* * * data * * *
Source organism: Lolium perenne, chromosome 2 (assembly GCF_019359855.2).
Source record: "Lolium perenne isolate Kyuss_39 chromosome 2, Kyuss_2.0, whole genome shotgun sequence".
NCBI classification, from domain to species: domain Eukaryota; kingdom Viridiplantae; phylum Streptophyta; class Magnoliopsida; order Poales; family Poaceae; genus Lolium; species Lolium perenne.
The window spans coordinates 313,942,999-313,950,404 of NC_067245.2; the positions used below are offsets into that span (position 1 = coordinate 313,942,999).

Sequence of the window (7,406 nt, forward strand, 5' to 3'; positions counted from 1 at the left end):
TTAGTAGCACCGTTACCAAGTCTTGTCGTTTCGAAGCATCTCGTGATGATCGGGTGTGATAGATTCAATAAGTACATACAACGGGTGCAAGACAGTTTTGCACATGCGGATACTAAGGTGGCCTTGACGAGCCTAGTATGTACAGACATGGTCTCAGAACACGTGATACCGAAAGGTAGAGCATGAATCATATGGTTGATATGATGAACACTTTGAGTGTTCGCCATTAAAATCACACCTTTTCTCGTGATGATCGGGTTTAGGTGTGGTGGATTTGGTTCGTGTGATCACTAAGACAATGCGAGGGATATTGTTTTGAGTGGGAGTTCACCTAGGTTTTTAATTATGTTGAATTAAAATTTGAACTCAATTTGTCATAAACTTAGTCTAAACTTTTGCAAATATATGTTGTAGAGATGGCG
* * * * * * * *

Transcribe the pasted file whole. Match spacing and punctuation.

Source organism: Lolium perenne, chromosome 2 (assembly GCF_019359855.2).
Source record: "Lolium perenne isolate Kyuss_39 chromosome 2, Kyuss_2.0, whole genome shotgun sequence".
NCBI classification, from domain to species: domain Eukaryota; kingdom Viridiplantae; phylum Streptophyta; class Magnoliopsida; order Poales; family Poaceae; genus Lolium; species Lolium perenne.
The window spans coordinates 313,942,999-313,950,404 of NC_067245.2; the positions used below are offsets into that span (position 1 = coordinate 313,942,999).

Sequence of the window (7,406 nt, forward strand, 5' to 3'; positions counted from 1 at the left end):
TTAGTAGCACCGTTACCAAGTCTTGTCGTTTCGAAGCATCTCGTGATGATCGGGTGTGATAGATTCAATAAGTACATACAACGGGTGCAAGACAGTTTTGCACATGCGGATACTAAGGTGGCCTTGACGAGCCTAGTATGTACAGACATGGTCTCAGAACACGTGATACCGAAAGGTAGAGCATGAATCATATGGTTGATATGATGAACACTTTGAGTGTTCGCCATTAAAATCACACCTTTTCTCGTGATGATCGGGTTTAGGTGTGGTGGATTTGGTTCGTGTGATCACTAAGACAATGCGAGGGATATTGTTTTGAGTGGGAGTTCACCTAGGTTTTTAATTATGTTGAATTAAAATTTGAACTCAATTTGTCATAAACTTAGTCTAAACTTTTGCAAATATATGTTGTAGAGATGGCG